I thought the taxi driver might be waiting for us at the bottom of the trail, but alas no. I looked at the map and at first didn't think to look at the city that was circled, so I asked a local, who of course didn't speak English (and I didn't speak Turkish), where the town was, unfortunately the wrong town. It never ceases to amaze me how you can communicate with others. He told us, and off we went. Then Lillian pointed out the town that was circled, and looking to my right, I saw a town that was closer that I was sure was the correct one. We walked there, and sure enough, it was the right town. Now, how to find the taxi driver, who by this time had been waiting for probably 2 hours. Lillian tried to call him, but we couldn't figure out how to work our cell phones in Turkey. I walked towards a place that looked like it might have tourists, found some nice men in an outdoor cafe who were going to call our driver for us, when magically he appeared and picked us up! There's nothing better than a wonderful adventure with a good outcome!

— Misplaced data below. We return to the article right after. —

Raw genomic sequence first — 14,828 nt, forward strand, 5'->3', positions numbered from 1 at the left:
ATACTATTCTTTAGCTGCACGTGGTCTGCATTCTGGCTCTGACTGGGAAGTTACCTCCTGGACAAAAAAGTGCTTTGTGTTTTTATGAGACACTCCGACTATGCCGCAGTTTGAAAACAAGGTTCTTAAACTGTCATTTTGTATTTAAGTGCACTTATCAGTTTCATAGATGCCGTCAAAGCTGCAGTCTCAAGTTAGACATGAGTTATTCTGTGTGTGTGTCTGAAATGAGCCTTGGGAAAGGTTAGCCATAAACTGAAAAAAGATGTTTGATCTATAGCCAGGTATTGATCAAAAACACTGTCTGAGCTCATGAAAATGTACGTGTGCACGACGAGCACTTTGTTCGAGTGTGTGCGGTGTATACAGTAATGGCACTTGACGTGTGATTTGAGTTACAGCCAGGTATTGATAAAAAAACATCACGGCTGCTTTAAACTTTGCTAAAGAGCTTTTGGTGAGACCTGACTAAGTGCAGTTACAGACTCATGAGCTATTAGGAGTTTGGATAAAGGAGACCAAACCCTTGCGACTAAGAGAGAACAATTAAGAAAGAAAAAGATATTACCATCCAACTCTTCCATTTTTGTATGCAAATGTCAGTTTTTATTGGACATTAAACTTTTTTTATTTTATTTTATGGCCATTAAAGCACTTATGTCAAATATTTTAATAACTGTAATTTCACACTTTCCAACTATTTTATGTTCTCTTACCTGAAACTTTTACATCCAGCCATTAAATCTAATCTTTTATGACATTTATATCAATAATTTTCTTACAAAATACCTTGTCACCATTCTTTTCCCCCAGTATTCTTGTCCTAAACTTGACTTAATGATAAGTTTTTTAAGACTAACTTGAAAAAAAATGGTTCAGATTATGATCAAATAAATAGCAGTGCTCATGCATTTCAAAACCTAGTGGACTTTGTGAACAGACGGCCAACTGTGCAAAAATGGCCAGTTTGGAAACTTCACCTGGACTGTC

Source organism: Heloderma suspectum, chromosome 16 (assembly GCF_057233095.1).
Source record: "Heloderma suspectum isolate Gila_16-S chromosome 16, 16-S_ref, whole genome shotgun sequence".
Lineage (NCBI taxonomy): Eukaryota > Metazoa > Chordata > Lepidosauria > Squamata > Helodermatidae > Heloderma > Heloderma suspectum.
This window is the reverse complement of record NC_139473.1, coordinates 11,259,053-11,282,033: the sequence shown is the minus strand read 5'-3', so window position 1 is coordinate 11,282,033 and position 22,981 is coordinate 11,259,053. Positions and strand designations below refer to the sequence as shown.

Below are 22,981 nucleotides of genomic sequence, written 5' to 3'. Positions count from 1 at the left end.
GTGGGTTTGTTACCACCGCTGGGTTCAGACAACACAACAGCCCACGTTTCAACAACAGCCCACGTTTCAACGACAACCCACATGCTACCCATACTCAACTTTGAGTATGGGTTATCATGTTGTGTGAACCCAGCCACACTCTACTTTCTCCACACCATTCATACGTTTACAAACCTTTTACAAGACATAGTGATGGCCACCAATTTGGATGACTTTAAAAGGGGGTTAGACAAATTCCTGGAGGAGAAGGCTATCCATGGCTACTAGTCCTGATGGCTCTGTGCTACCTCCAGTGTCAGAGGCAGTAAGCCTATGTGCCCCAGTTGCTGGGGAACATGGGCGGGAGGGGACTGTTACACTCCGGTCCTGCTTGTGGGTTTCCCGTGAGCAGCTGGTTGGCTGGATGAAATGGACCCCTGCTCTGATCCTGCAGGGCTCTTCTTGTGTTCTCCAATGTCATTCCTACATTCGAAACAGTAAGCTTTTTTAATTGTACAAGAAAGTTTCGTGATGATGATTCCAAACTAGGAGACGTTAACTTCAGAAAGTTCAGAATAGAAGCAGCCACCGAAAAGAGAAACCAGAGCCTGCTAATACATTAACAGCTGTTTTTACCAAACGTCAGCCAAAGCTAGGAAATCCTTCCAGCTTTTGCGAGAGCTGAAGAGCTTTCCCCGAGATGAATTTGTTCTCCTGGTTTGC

We figured we deserved some proper pampering after that, so we went to the Turkish bath pictured above. Everyone should get a real Turkish bath sometime in their lifetime. For about $14, we had warm water poured over us, sat in a sauna for 5 minutes, rested on a warm rock, then had two young Turkish men, dressed only in towels, come in and take us to a side room. There one scrubbed all the dead skin off my body, washed my hair, and gave me a minor massage, while the other gave Lillian a full body massage and a body shampoo. Then we switched. After rinsing us off, we went back out to the warm rock and laid around and talked before finally going in to the entry area, sitting around a warm stove, and getting served tea. It was, quite simply, wonderful. A delicious dinner in a little Turkish cafe, a walk around town, and off to bed - a perfect day.